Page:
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A deficiency of uPAR alters endothelial angiogenic function and cell morphology.

Balsara RD, Merryman R, Virjee F, Northway C, Castellino FJ, Ploplis VA - (2011)

Bottom Line: This study focuses on the effect of uPAR deficiency (uPAR-/-) on angiogenic function and associated cytoskeletal organization.VEGF-enriched Matrigel implants from uPAR-/- mice demonstrated a lack of mature vessel formation compared to WT mice.Collectively, these results indicate that a uPAR deficiency leads to decreased angiogenic functions of endothelial cells.

View Article: PubMed Central - HTML - PubMed

Affiliation: W, M, Keck Center for Transgene Research, University of Notre Dame, 230 Raclin-Carmichael Hall, Notre Dame, Indiana 46556, USA. vploplis@nd.edu.

ABSTRACT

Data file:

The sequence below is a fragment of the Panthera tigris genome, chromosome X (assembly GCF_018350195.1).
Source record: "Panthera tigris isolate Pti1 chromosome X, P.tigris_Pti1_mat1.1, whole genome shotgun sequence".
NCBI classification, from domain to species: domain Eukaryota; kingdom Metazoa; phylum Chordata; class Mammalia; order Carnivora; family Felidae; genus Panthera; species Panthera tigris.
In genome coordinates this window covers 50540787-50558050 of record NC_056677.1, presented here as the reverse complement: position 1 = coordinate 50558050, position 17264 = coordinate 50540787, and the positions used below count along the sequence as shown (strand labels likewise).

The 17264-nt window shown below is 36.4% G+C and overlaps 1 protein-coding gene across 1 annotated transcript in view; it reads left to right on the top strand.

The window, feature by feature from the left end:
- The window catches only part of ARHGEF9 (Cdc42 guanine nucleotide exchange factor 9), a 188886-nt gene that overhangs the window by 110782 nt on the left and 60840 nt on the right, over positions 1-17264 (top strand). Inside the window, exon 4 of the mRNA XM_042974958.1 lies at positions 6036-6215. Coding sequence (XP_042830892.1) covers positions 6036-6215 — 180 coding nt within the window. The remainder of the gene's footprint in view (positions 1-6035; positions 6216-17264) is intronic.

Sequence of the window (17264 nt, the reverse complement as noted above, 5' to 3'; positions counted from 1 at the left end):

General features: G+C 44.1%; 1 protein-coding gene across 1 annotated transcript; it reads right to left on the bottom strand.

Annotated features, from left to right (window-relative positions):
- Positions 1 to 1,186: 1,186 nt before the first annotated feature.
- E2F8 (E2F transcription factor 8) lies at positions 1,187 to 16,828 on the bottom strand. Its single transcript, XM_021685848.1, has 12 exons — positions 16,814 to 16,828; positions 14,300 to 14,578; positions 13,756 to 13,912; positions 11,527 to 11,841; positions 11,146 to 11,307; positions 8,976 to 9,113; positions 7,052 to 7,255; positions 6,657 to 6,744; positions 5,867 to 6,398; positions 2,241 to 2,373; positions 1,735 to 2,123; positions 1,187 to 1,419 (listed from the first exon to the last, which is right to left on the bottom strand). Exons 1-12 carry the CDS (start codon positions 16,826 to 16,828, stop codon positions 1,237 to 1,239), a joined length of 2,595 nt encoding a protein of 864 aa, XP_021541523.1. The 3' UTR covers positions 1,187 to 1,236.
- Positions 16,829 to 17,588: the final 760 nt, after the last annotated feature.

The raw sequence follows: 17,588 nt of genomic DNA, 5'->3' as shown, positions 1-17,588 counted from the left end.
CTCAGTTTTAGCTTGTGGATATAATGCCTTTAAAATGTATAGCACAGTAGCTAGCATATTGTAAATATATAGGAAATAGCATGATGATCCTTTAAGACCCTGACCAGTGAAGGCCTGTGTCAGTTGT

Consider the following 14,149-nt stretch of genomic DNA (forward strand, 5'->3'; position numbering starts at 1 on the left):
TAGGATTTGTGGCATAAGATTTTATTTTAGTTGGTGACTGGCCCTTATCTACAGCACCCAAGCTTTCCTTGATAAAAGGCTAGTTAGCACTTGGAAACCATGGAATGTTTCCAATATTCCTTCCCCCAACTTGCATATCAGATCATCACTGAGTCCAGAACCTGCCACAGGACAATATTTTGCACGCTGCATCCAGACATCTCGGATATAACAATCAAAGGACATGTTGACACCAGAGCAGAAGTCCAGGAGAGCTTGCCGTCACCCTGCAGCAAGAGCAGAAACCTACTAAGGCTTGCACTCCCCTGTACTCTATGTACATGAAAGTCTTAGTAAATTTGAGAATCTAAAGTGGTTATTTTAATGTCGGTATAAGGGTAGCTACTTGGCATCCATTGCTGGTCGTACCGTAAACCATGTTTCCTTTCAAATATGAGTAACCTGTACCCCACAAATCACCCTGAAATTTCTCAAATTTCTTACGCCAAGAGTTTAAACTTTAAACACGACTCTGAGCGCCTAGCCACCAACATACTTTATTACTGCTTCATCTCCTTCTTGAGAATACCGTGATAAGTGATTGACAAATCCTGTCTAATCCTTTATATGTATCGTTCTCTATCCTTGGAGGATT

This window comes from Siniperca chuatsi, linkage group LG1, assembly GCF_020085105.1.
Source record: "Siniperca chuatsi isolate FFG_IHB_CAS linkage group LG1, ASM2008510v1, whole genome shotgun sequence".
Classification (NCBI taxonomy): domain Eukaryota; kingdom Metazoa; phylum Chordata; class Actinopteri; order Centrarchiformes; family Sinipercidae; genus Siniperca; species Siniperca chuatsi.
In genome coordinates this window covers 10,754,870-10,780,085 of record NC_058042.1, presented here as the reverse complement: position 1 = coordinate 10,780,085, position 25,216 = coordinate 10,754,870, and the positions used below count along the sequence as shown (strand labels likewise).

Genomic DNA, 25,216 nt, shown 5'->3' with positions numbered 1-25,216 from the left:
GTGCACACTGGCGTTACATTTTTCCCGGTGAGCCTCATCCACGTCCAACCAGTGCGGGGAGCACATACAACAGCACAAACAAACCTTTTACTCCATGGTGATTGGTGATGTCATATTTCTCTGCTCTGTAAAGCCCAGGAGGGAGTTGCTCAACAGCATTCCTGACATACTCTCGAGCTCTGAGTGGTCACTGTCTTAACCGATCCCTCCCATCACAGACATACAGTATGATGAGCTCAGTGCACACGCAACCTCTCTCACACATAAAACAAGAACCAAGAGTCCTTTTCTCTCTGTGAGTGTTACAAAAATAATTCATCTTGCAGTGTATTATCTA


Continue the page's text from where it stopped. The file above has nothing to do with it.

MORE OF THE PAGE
The angiogenic potential of a cell requires dynamic reorganization of the cytoskeletal architecture that involves the interaction of urokinase-type plasminogen activator receptor (uPAR) with the extracellular matrix. This study focuses on the effect of uPAR deficiency (uPAR-/-) on angiogenic function and associated cytoskeletal organization. Utilizing murine endothelial cells, it was observed that adhesion, migration, proliferation, and capillary tube formation were altered in uPAR-/- cells compared to wild-type (WT) cells. On a vitronectin (Vn) matrix, uPAR-/- cells acquired a "fried egg" morphology characterized by circular actin organization and lack of lamellipodia formation. The up-regulation of β1 integrin, FAK(P-Tyr925), and paxillin (P-Tyr118), and decreased Rac1 activation, suggested increased focal adhesions, but delayed focal adhesion turnover in uPAR-/- cells. This accounted for the enhanced adhesion, but attenuated migration, on Vn. VEGF-enriched Matrigel implants from uPAR-/- mice demonstrated a lack of mature vessel formation compared to WT mice. Collectively, these results indicate that a uPAR deficiency leads to decreased angiogenic functions of endothelial cells.